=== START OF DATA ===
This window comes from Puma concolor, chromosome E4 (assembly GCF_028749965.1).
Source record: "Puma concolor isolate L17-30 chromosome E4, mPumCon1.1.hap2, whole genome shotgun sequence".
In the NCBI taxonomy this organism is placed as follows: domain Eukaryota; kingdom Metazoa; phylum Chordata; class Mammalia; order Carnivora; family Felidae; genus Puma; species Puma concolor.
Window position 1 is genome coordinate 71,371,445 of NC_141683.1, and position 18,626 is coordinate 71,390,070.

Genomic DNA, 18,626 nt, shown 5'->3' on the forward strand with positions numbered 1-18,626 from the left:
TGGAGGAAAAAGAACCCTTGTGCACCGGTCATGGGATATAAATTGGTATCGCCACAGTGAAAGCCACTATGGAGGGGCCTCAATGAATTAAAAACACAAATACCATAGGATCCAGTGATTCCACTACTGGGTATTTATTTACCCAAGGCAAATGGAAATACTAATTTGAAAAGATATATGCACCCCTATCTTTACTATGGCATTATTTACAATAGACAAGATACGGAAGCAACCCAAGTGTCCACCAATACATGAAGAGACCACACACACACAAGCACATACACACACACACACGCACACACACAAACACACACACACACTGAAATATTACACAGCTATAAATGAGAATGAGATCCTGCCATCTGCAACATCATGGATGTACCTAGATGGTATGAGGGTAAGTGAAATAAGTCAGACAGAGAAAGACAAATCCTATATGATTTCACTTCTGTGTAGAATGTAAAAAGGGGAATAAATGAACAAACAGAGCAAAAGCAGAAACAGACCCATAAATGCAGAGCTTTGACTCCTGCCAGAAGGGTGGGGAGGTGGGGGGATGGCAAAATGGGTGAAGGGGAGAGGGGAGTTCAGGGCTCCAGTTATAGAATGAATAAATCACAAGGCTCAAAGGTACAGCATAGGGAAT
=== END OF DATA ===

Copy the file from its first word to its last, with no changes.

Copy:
This window comes from Puma concolor, chromosome E4 (assembly GCF_028749965.1).
Source record: "Puma concolor isolate L17-30 chromosome E4, mPumCon1.1.hap2, whole genome shotgun sequence".
In the NCBI taxonomy this organism is placed as follows: domain Eukaryota; kingdom Metazoa; phylum Chordata; class Mammalia; order Carnivora; family Felidae; genus Puma; species Puma concolor.
Window position 1 is genome coordinate 71,371,445 of NC_141683.1, and position 18,626 is coordinate 71,390,070.

Genomic DNA, 18,626 nt, shown 5'->3' on the forward strand with positions numbered 1-18,626 from the left:
TGGAGGAAAAAGAACCCTTGTGCACCGGTCATGGGATATAAATTGGTATCGCCACAGTGAAAGCCACTATGGAGGGGCCTCAATGAATTAAAAACACAAATACCATAGGATCCAGTGATTCCACTACTGGGTATTTATTTACCCAAGGCAAATGGAAATACTAATTTGAAAAGATATATGCACCCCTATCTTTACTATGGCATTATTTACAATAGACAAGATACGGAAGCAACCCAAGTGTCCACCAATACATGAAGAGACCACACACACACAAGCACATACACACACACACACGCACACACACAAACACACACACACACTGAAATATTACACAGCTATAAATGAGAATGAGATCCTGCCATCTGCAACATCATGGATGTACCTAGATGGTATGAGGGTAAGTGAAATAAGTCAGACAGAGAAAGACAAATCCTATATGATTTCACTTCTGTGTAGAATGTAAAAAGGGGAATAAATGAACAAACAGAGCAAAAGCAGAAACAGACCCATAAATGCAGAGCTTTGACTCCTGCCAGAAGGGTGGGGAGGTGGGGGGATGGCAAAATGGGTGAAGGGGAGAGGGGAGTTCAGGGCTCCAGTTATAGAATGAATAAATCACAAGGCTCAAAGGTACAGCATAGGGAAT